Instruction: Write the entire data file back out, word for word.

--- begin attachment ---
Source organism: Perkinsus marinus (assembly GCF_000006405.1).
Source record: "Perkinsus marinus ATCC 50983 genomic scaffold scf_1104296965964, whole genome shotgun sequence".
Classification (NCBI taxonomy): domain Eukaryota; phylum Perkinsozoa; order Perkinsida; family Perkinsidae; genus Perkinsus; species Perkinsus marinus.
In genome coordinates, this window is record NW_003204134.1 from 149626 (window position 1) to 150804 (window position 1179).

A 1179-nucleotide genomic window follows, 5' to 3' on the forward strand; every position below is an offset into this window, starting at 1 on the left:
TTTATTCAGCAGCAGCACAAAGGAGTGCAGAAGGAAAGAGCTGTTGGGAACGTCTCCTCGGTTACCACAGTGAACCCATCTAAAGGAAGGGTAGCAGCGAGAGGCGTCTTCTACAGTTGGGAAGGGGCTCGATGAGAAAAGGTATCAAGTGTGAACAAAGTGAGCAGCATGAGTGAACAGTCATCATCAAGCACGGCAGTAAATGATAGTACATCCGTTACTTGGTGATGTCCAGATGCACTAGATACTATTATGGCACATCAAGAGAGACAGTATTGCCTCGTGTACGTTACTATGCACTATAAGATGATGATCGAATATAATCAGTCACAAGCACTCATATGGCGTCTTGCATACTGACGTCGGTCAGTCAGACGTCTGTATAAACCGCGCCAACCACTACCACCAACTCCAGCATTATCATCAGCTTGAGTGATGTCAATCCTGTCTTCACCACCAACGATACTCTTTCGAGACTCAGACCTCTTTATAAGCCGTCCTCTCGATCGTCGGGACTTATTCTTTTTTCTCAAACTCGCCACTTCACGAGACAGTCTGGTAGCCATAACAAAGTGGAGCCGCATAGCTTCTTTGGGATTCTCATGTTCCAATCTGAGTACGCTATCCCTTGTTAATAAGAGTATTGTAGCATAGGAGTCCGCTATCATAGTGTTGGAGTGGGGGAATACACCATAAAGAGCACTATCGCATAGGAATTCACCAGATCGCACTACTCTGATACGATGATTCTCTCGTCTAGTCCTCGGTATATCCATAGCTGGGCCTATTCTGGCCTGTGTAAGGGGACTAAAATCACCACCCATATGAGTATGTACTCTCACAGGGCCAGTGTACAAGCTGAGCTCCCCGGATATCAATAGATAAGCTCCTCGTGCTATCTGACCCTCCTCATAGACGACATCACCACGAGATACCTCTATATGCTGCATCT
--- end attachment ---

Source organism: Perkinsus marinus (assembly GCF_000006405.1).
Source record: "Perkinsus marinus ATCC 50983 genomic scaffold scf_1104296965964, whole genome shotgun sequence".
Classification (NCBI taxonomy): domain Eukaryota; phylum Perkinsozoa; order Perkinsida; family Perkinsidae; genus Perkinsus; species Perkinsus marinus.
In genome coordinates, this window is record NW_003204134.1 from 149626 (window position 1) to 150804 (window position 1179).

A 1179-nucleotide genomic window follows, 5' to 3' on the forward strand; every position below is an offset into this window, starting at 1 on the left:
TTTATTCAGCAGCAGCACAAAGGAGTGCAGAAGGAAAGAGCTGTTGGGAACGTCTCCTCGGTTACCACAGTGAACCCATCTAAAGGAAGGGTAGCAGCGAGAGGCGTCTTCTACAGTTGGGAAGGGGCTCGATGAGAAAAGGTATCAAGTGTGAACAAAGTGAGCAGCATGAGTGAACAGTCATCATCAAGCACGGCAGTAAATGATAGTACATCCGTTACTTGGTGATGTCCAGATGCACTAGATACTATTATGGCACATCAAGAGAGACAGTATTGCCTCGTGTACGTTACTATGCACTATAAGATGATGATCGAATATAATCAGTCACAAGCACTCATATGGCGTCTTGCATACTGACGTCGGTCAGTCAGACGTCTGTATAAACCGCGCCAACCACTACCACCAACTCCAGCATTATCATCAGCTTGAGTGATGTCAATCCTGTCTTCACCACCAACGATACTCTTTCGAGACTCAGACCTCTTTATAAGCCGTCCTCTCGATCGTCGGGACTTATTCTTTTTTCTCAAACTCGCCACTTCACGAGACAGTCTGGTAGCCATAACAAAGTGGAGCCGCATAGCTTCTTTGGGATTCTCATGTTCCAATCTGAGTACGCTATCCCTTGTTAATAAGAGTATTGTAGCATAGGAGTCCGCTATCATAGTGTTGGAGTGGGGGAATACACCATAAAGAGCACTATCGCATAGGAATTCACCAGATCGCACTACTCTGATACGATGATTCTCTCGTCTAGTCCTCGGTATATCCATAGCTGGGCCTATTCTGGCCTGTGTAAGGGGACTAAAATCACCACCCATATGAGTATGTACTCTCACAGGGCCAGTGTACAAGCTGAGCTCCCCGGATATCAATAGATAAGCTCCTCGTGCTATCTGACCCTCCTCATAGACGACATCACCACGAGATACCTCTATATGCTGCATCT